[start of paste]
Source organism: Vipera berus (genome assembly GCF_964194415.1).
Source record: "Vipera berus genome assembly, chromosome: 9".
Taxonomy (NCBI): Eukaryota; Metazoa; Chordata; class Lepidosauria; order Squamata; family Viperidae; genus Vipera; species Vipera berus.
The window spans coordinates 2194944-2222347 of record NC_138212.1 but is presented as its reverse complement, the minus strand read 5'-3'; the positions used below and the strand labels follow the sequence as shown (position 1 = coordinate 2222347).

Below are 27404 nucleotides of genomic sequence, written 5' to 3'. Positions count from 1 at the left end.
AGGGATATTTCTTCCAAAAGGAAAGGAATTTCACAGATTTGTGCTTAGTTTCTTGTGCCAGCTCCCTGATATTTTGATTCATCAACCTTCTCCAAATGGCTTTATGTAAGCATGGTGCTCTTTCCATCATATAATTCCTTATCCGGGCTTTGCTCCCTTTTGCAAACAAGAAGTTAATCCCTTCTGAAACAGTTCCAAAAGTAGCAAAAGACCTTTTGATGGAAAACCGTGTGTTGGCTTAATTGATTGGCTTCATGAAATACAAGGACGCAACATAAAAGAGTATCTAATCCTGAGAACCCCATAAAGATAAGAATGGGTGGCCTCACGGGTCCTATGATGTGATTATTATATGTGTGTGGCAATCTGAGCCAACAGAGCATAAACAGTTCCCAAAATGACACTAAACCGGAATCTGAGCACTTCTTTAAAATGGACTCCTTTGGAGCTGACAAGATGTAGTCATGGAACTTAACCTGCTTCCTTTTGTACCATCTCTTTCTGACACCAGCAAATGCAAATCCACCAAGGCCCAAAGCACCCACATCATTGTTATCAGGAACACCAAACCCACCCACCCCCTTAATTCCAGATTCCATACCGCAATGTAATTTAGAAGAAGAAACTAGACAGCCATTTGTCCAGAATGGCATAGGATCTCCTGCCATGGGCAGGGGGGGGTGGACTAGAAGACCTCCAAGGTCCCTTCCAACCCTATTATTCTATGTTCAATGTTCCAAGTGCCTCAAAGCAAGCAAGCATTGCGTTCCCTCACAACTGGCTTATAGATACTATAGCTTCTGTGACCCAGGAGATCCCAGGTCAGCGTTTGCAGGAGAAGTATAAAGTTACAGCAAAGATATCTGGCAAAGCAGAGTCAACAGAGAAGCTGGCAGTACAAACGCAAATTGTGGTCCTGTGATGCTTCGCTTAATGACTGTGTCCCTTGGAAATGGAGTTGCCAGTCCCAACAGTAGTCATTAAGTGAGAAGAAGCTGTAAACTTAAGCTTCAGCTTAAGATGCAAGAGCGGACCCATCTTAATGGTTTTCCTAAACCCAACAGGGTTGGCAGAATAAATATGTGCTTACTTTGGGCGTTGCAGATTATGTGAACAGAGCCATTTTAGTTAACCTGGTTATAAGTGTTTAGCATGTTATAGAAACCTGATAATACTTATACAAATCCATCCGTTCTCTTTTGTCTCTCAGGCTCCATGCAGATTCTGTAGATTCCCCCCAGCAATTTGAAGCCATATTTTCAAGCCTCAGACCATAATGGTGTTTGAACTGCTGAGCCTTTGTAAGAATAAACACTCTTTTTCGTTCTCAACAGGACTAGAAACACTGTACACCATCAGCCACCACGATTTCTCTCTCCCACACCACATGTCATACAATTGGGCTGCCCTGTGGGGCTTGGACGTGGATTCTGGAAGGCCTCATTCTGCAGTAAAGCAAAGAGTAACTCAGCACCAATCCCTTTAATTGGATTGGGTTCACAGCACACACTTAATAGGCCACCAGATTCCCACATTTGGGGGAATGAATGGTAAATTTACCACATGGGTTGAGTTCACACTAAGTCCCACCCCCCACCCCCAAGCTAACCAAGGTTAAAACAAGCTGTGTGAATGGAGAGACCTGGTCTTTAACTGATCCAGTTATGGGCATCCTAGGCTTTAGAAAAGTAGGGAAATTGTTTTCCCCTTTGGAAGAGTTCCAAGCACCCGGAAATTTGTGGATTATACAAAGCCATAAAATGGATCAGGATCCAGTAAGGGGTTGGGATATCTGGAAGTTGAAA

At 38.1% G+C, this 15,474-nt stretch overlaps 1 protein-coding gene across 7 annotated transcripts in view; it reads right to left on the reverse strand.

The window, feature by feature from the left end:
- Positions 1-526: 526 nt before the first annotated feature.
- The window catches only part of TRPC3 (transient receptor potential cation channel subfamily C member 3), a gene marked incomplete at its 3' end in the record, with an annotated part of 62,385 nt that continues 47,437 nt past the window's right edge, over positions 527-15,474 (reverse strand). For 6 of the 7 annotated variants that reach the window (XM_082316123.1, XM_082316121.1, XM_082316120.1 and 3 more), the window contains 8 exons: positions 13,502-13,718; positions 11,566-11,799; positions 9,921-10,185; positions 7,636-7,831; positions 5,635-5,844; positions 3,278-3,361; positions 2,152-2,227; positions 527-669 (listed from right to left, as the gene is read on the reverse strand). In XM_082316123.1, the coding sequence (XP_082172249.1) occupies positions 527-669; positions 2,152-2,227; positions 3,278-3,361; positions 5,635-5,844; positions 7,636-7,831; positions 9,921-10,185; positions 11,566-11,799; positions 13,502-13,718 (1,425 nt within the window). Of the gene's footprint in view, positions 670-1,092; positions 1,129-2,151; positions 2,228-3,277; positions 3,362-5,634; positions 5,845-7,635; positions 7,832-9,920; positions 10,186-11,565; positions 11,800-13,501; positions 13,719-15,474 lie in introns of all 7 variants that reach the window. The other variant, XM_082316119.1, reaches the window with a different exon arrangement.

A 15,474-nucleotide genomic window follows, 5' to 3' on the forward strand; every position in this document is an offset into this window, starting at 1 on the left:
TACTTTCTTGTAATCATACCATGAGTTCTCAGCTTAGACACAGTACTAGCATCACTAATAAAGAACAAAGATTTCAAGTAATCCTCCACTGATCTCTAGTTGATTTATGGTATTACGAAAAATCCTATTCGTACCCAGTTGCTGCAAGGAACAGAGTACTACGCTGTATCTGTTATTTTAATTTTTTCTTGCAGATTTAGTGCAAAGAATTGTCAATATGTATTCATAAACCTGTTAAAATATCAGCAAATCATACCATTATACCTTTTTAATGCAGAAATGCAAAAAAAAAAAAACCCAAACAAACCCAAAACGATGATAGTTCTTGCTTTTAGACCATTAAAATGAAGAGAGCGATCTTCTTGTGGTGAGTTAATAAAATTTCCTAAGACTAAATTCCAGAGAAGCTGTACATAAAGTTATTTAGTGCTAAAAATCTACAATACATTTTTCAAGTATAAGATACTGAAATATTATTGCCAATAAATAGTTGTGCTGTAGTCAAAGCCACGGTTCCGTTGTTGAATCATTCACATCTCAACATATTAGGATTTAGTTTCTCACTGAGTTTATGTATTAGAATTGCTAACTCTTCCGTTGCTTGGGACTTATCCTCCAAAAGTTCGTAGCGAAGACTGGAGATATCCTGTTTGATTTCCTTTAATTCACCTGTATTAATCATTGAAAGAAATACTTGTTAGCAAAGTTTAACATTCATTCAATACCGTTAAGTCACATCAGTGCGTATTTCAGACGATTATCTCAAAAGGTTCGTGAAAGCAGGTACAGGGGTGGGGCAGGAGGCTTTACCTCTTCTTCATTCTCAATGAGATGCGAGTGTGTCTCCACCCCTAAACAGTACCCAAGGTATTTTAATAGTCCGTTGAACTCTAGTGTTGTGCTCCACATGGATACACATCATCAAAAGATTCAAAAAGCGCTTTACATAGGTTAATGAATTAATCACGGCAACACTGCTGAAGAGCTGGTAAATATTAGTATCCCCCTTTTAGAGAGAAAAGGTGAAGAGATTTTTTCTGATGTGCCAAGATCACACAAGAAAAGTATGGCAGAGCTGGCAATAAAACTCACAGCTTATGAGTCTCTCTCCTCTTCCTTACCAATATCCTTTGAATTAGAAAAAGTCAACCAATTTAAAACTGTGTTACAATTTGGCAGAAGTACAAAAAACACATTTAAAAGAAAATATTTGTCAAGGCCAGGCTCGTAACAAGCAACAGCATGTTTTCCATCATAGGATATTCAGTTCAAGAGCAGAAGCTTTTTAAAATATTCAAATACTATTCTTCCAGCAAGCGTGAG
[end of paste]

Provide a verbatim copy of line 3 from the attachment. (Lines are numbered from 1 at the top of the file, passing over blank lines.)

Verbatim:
Taxonomy (NCBI): Eukaryota; Metazoa; Chordata; class Lepidosauria; order Squamata; family Viperidae; genus Vipera; species Vipera berus.